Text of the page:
We have the plans of the double chamber for sale just drop us an email.


Since I moved from Ohio to So Florida, heating is no longer a goal, but I'm looking for ways to self generate Air Conditioning, and get free from the grid. AC is a must here in the summer.
One approach I'm looking at involves using ammonia gas heat fired AC systems. But they would require a heat storage tank.
I'm wondering how hard would it be to harness the heat from a rocket stove into, say a tank of water, or salts, to store 210-250 degree liquid salts. I think any mechanics that would serve to heat a tank of super hot water would also work for salts.
Amedean Messan
pollinator

Joined: Nov 11, 2010
Posts: 837
Location: Burlington, NC, USA - Woodland, Clay - Zone 7
    
  26
There is too much wasted energy in the design from the video posted. The use of the "rocket" effect is utilized in a manor to minimize carbon monoxide and smoke which would be better (not recommended) for indoor use, but not much use other than this. If you are soon going to build that cob oven, I would create it in a manor that allows the exhaust rocket flame to vent inside the thermal chamber, otherwise the rocket effect would be more of a novelty.



These ovens are thermal batteries in that they can store a large amount of heat and dissipate slowly. DO NOT USE CONCRETE! Cob is a good material in that is cheap, holds adequate thermal energy and not prone to structural cracking from heat, but it will need to be protected from erosion caused by rain. There are other materials you will find for a more permanent structure if you do some research of wood fired pizza ovens but they are more costly. You want to maximize your efficiency by utilizing as much potential heat as possible from the fuel source so do not copy the design from the video unless the novelty flame is what you desire. Because each of these ovens are hand crafted, baking feels more like an art. You can with experience triangulate the fuel mass with environmental temperatures to reach target baking temperatures so you can minimize the cool off period.


Those who hammer their swords into plows will plow for those who don't!
Ron Hailey


Joined: Jan 13, 2012
Posts: 4
Amed Mesa wrote:There is too much wasted energy in the design from the video posted. The use of the "rocket" effect is utilized in a manor to minimize carbon monoxide and smoke which would be better (not recommended) for indoor use, but not much use other than this. If you are soon going to build that cob oven, I would create it in a manor that allows the exhaust rocket flame to vent inside the thermal chamber, otherwise the rocket effect would be more of a novelty.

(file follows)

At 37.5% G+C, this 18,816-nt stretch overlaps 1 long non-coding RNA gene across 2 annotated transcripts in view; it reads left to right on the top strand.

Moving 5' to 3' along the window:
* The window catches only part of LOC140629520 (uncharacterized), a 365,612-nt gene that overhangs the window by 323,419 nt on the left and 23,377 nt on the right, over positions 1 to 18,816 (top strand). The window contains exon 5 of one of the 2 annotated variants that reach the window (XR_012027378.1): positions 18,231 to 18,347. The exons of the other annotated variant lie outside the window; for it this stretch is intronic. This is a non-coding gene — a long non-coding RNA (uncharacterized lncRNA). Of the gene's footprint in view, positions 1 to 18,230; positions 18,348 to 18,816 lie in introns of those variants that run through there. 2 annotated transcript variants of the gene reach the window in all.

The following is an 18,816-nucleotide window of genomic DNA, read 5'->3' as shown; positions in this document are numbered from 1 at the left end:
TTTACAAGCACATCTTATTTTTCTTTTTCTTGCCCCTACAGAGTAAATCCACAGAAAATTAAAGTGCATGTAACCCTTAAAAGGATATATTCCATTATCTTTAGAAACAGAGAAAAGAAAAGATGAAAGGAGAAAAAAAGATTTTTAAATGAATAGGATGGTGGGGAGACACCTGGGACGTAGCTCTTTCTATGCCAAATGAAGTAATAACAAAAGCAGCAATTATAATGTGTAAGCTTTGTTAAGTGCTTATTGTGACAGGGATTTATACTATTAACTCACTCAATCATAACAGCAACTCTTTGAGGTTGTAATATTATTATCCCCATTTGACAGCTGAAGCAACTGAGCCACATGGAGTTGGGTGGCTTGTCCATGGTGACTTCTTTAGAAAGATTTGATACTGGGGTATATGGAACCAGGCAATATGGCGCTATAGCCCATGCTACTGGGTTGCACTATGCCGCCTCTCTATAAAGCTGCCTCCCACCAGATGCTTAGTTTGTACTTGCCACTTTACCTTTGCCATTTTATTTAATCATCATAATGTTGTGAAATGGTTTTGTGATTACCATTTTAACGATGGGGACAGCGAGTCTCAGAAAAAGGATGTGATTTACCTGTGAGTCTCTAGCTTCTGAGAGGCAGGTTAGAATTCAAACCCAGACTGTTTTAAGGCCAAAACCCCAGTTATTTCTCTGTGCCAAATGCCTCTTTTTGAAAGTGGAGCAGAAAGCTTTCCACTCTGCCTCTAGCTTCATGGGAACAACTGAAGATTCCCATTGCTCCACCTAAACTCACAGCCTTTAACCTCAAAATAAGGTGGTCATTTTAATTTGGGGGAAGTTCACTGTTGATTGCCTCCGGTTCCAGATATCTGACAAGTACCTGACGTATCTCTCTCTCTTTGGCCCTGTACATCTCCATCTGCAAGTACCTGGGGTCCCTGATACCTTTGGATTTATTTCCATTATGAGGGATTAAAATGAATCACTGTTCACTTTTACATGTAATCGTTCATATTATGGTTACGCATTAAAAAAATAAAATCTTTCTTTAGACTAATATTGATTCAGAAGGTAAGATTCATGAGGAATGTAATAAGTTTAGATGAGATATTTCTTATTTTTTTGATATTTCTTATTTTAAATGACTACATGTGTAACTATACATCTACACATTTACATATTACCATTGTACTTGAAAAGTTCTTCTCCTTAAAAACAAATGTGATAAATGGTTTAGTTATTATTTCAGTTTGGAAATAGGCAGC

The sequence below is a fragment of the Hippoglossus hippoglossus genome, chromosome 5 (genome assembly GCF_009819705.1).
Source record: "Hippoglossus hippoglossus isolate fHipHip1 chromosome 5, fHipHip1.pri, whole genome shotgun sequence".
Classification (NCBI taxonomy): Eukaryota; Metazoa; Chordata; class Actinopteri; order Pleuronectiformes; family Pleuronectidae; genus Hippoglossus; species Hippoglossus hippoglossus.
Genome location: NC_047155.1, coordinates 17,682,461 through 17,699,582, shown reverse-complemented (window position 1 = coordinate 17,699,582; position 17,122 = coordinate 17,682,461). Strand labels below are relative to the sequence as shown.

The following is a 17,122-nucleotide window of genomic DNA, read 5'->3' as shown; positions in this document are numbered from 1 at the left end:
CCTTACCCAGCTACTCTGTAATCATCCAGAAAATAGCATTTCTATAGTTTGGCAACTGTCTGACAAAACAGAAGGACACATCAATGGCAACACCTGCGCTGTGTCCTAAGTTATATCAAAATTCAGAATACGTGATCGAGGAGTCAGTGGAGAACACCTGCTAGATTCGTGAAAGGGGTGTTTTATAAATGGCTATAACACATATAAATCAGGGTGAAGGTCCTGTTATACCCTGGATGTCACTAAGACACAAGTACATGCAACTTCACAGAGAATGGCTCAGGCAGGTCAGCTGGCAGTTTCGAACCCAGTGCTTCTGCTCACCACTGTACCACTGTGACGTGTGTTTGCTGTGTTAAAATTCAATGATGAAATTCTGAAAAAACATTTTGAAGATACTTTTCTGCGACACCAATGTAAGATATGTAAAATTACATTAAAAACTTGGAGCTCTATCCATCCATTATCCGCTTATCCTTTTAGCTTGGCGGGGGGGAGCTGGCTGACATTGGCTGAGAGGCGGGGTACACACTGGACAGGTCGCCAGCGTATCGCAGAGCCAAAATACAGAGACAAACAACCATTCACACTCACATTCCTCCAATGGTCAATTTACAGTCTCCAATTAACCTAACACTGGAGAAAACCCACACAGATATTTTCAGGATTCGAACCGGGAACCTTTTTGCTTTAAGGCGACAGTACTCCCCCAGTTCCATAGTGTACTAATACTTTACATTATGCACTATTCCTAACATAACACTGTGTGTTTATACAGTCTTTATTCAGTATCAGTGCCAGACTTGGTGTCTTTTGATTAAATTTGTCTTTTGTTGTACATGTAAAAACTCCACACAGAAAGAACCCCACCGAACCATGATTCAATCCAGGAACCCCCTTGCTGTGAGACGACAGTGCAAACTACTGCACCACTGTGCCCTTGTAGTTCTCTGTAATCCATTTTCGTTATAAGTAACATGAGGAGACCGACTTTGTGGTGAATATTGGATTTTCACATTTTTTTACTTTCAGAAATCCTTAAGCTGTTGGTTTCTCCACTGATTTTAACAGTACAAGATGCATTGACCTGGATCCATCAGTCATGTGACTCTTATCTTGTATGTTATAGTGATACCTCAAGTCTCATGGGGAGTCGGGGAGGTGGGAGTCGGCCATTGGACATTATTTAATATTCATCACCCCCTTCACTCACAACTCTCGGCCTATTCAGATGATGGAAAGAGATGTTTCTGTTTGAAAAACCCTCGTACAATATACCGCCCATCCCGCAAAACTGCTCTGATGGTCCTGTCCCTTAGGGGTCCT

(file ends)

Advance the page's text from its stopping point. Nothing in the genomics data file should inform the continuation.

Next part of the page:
These ovens are thermal batteries in that they can store a large amount of heat and dissipate slowly. DO NOT USE CONCRETE! Cob is a good material in that is cheap, holds adequate thermal energy and not prone to structural cracking from heat, but it will need to be protected from erosion caused by rain. There are other materials you will find for a more permanent structure if you do some research of wood fired pizza ovens but they are more costly. You want to maximize your efficiency by utilizing as much potential heat as possible from the fuel source so do not copy the design from the video unless the novelty flame is what you desire. Because each of these ovens are hand crafted, baking feels more like an art. You can with experience triangulate the fuel mass with environmental temperatures to reach target baking temperatures so you can minimize the cool off period.


I agree, and I noticed the same thing.
I'm sure that's why the author stressed that it's not a Rocket Oven, but rather a double chamber oven.
With the volume of heat and fire coming out of the stack, it appears to be very inefficient.
I am assuming the advantage is in the extra mass to hold heat longer, although I have no idea how efficient regular wood fired ovens are, in comparison.
paul wheaton
steward

Joined: Apr 01, 2005
Posts: 15232
Location: missoula, montana (zone 4)
    ∞
Here is a link to buy the plans for $25



sign up for my daily-ish email / rocket mass heater 4-DVD set / permaculture playing cards
Suzy Bean
steward

Joined: Apr 05, 2011
Posts: 940
Location: Stevensville, MT
    
    8
Paul talks with Ernie and Erica about rocket mass heaters in this podcast: rocket mass heater podcast

They also talk about Ernie and Erica's double chamber cob oven plans.


www.thehappypermaculturalist.wordpress.com
Erica Wisner
volunteer

Joined: Feb 10, 2009
Posts: 747
Location: Okanogan Highlands, Washington
    
  89
Here's a couple of other ovens using this general plan.